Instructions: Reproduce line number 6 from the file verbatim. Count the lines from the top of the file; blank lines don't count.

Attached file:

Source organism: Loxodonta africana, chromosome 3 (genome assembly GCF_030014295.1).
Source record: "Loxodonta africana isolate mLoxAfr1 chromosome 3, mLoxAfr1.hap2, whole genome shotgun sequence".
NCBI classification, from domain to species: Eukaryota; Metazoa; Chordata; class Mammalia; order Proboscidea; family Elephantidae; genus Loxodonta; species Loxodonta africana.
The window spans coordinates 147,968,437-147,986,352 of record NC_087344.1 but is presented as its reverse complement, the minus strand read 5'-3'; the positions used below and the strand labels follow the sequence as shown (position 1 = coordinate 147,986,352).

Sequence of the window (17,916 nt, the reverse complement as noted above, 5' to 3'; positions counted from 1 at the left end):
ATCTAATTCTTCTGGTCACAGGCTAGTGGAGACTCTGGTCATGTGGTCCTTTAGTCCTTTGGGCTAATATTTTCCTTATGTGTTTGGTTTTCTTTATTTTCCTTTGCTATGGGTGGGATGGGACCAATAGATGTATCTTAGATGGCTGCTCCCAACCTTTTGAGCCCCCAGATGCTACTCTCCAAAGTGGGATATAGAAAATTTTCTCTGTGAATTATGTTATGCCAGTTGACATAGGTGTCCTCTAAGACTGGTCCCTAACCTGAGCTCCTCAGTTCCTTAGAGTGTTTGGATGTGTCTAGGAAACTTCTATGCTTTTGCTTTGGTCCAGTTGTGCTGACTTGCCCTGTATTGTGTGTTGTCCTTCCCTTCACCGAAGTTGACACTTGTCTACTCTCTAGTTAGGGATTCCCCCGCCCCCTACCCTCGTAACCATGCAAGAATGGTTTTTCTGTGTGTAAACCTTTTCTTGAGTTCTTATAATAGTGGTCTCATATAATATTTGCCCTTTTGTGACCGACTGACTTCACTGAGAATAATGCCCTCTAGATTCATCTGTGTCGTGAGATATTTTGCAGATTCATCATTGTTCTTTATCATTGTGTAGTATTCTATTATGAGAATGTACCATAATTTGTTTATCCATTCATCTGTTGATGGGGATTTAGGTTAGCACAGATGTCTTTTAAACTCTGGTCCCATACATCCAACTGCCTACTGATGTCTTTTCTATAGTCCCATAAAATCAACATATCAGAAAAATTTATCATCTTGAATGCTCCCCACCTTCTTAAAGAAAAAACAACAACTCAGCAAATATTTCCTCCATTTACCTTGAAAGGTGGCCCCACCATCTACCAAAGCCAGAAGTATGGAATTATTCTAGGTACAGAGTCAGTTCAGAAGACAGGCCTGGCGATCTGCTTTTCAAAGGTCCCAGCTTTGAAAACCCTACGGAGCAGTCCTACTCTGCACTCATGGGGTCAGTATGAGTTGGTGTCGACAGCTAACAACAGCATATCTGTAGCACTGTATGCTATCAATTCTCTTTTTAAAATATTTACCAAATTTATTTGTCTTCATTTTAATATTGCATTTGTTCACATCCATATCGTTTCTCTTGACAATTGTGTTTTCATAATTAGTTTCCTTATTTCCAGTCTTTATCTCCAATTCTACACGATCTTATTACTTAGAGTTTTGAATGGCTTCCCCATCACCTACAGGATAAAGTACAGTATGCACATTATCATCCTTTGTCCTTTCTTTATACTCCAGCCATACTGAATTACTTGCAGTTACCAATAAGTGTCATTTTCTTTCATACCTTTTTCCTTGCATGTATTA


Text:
ATCTAATTCTTCTGGTCACAGGCTAGTGGAGACTCTGGTCATGTGGTCCTTTAGTCCTTTGGGCTAATATTTTCCTTATGTGTTTGGTTTTCTTTATTTTCCTTTGCTATGGGTGGGATGGGACCAATAGATGTATCTTAGATGGCTGCTCCCAACCTTTTGAGCCCCCAGATGCTACTCTCCAAAGTGGGATATAGAAAATTTTCTCTGTGAATTATGTTATGCCAGTTGACATAGGTGTCCTCTAAGACTGGTCCCTAACCTGAGCTCCTCAGTTCCTTAGAGTGTTTGGATGTGTCTAGGAAACTTCTATGCTTTTGCTTTGGTCCAGTTGTGCTGACTTGCCCTGTATTGTGTGTTGTCCTTCCCTTCACCGAAGTTGACACTTGTCTACTCTCTAGTTAGGGATTCCCCCGCCCCCTACCCTCGTAACCATGCAAGAATGGTTTTTCTGTGTGTAAACCTTTTCTTGAGTTCTTATAATAGTGGTCTCATATAATATTTGCCCTTTTGTGACCGACTGACTTCACTGAGAATAATGCCCTCTAGATTCATCTGTGTCGTGAGATATTTTGCAGATTCATCATTGTTCTTTATCATTGTGTAGTATTCTATTATGAGAATGTACCATAATTTGTTTATCCATTCATCTGTTGATGGGGATTTAGGTTAGCACAGATGTCTTTTAAACTCTGGTCCCATACATCCAACTGCCTACTGATGTCTTTTCTATAGTCCCATAAAATCAACATATCAGAAAAATTTATCATCTTGAATGCTCCCCACCTTCTTAAAGAAAAAACAACAACTCAGCAAATATTTCCTCCATTTACCTTGAAAGGTGGCCCCACCATCTACCAAAGCCAGAAGTATGGAATTATTCTAGGTACAGAGTCAGTTCAGAAGACAGGCCTGGCGATCTGCTTTTCAAAGGTCCCAGCTTTGAAAACCCTACGGAGCAGTCCTACTCTGCACTCATGGGGTCAGTATGAGTTGGTGTCGACAGCTAACAACAGCATATCTGTAGCACTGTATGCTATCAATTCTCTTTTTAAAATATTTACCAAATTTATTTGTCTTCATTTTAATATTGCATTTGTTCACATCCATATCGTTTCTCTTGACAATTGTGTTTTCATAATTAGTTTCCTTATTTCCAGTCTTTATCTCCAATTCTACACGATCTTATTACTTAGAGTTTTGAATGGCTTCCCCATCACCTACAGGATAAAGTACAGTATGCACATTATCATCCTTTGTCCTTTCTTTATACTCCAGCCATACTGAATTACTTGCAGTTACCAATAAGTGTCATTTTCTTTCATACCTTTTTCCTTGCATGTATTA